Ticketmaster has renewed its sponsorship of the Warriors in a deal that makes the ticketing company the 10th founding partner of the Chase Center. Ticketmaster will continue to be the team's official ticketing partner, and will handle venue and ticket technology for the new S.F. arena set to open this fall and the G League Santa Cruz Warriors. It also will partner with the Warriors’ esports teams, the Golden Guardians and the Warriors Gaming Squad. Chase Center will use Ticketmaster’s “Presence” software platform, which facilitates ticket sales, exchanges and generates customer data for the Warriors, and will implement its “SafeTix” product after the opening season at Chase. SafeTix generates an original barcode every time a mobile ticket is transferred. Ticketmaster a roster of founding partners that includes Kaiser Permanente, Rakuten, Google Cloud, HPE, RingCentral, Accenture, PepsiCo, United Airlines and JPMorgan Chase. Terms were not disclosed, but the founding level-deals have gone for $1M annually for 10 years. The Warriors and Ticketmaster negotiated the deal directly.
USC and United Airlines announced an agreement Friday that names the field at the school's football stadium, "United Airlines Field at the Los Angeles Memorial Coliseum," according to J. Brady McCollough of the L.A. TIMES. The deal "will go into effect in August." Under the terms of a previous agreement announced in '18, United would pay USC $69M over 16 years to have the Coliseum "named United Airlines Memorial Coliseum." But that deal "came under scrutiny this spring." USC and United did not disclose revised financial terms of the agreement, but the "revised deal will be for 10 years instead of 16." USC originally announced the renovation of the Coliseum would cost $270M, but costs "grew as the privately-funded project developed." If United had "pulled out of the naming rights deal, it would have represented a major blow to USC's fundraising for the renovation" (L.A. TIMES, 6/8). The AP's John Antczak noted the new naming-rights deal helps "resolve criticism that placing a corporate name on the stadium would disrespect its history." The naming of the field rather than the whole stadium satisfies a "key elected official who joined with veterans in opposing the original plan to rename" the venue United Airlines Memorial Coliseum (AP, 6/7).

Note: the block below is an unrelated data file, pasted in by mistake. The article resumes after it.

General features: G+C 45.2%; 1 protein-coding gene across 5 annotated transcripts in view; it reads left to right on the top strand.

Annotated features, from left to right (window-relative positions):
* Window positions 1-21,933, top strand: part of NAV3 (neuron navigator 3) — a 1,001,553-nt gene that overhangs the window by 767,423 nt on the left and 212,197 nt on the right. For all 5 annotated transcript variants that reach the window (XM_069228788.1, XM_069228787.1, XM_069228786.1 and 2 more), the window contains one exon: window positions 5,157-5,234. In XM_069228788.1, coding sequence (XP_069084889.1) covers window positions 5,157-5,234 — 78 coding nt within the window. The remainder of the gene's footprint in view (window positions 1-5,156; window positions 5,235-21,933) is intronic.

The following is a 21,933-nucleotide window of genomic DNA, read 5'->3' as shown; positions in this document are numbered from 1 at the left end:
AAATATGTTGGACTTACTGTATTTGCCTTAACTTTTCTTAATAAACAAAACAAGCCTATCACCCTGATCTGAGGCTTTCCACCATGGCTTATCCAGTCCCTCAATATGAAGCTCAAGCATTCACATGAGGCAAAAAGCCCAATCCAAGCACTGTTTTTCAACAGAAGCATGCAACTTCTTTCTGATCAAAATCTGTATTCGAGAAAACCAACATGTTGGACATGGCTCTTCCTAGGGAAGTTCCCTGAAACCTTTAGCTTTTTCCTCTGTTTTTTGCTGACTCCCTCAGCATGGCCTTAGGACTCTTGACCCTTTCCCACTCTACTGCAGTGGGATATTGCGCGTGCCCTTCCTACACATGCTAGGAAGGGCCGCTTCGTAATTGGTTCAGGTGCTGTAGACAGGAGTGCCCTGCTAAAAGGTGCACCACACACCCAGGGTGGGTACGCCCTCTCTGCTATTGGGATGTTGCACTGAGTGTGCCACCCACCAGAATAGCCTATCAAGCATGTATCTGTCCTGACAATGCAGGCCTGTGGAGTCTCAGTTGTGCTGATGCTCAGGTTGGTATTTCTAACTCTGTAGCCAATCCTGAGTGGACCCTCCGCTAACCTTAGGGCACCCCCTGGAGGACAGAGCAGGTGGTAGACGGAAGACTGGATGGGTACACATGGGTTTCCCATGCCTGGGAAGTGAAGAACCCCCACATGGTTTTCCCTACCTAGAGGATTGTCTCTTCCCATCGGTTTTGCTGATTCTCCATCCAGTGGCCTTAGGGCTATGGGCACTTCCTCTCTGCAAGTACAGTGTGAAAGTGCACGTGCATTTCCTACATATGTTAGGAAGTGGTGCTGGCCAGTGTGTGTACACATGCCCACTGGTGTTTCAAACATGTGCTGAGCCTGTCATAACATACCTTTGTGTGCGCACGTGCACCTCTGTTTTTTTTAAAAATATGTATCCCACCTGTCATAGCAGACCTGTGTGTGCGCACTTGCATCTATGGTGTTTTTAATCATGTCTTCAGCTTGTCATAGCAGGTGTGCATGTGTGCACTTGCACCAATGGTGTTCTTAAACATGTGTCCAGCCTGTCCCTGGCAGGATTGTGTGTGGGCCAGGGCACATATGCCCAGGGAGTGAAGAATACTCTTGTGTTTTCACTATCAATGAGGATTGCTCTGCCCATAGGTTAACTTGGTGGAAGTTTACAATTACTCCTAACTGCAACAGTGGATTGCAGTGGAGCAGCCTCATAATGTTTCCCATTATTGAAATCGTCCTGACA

The Pirates' PNC Park was recently certified as sensory inclusive, meaning its staff has the "necessary training and materials to assist guests on the autism spectrum or those with sensory issues," according to a front-page piece by Bill Brink of the PITTSBURGH POST-GAZETTE. Pirates President Frank Coonelly said, “I knew that these issues were there; I was not educated nearly enough on the extent of them, how many people are affected by sensory sensitivities or that there are effective means for us to address them in a manner that can allow fans to continue to enjoy Pirates baseball." Brink noted the club worked with Birmingham-based KultureCity, a non-profit organization that has "certified more than 280 public venues in the country" for sensory inclusiveness. KultureCity "requires 50% of forward-facing staff to be trained." The Pirates "hit 100% of staff training, which included the front office." The KultureCity app "acts like Yelp, except with sensory-inclusive venues." The sensory bag that affected patrons receive includes a "pair of noise-canceling headphones, fidget toys, a weighted lap pad and cue cards that lets nonverbal guests communicate their mood and whether they needed something" (PITTSBURGH POST-GAZETTE, 6/9).
In Philadelphia, Jonathan Tannenwald noted the Union "moved three games of their USL affiliate Bethlehem Steel out of Talen Energy Stadium, and admitted along the way that the new pitch installed at the venue continues to have problems." A camp-out night that was planned for after Saturday’s Red Bulls-Union match was also canceled. Last November, the Union "put in a new grass playing surface for the first time in nine years." It "didn’t take root well, and clumps of sod have come up during games all year" (INQUIRER.com, 6/7).
TILL DEATH DO US PART? In Las Vegas, Alan Snel noted Raiders execs are "thinking that if they can gain control of the 155-acre Bali Hai Golf Club near their stadium site," they would "consider using the land for more than just stadium parking." Ideas discussed include "creating a Raiders-theme wedding chapel." Snel: "And can you dig this? How about a Raiders-themed cemetery? It’s all about finding new revenue-generating sources" (LVSPORTSBIZ.com, 6/6).
HOLD THAT THOUGHT: In New Jersey, Joe Malinconico notes the developer proposing to build an arena and hotel at the Center City Mall in Patterson, N.J., said that the $100M project "will not go forward" unless Mayor Andre Sayegh supports the use of $40M in "state tax credits as part of the financing." Alma Realty Development Dir Ruben Gomez said that his company "will drop its ambitious arena plans if it cannot get the state tax credits" (NORTHJERSEY.com, 6/10).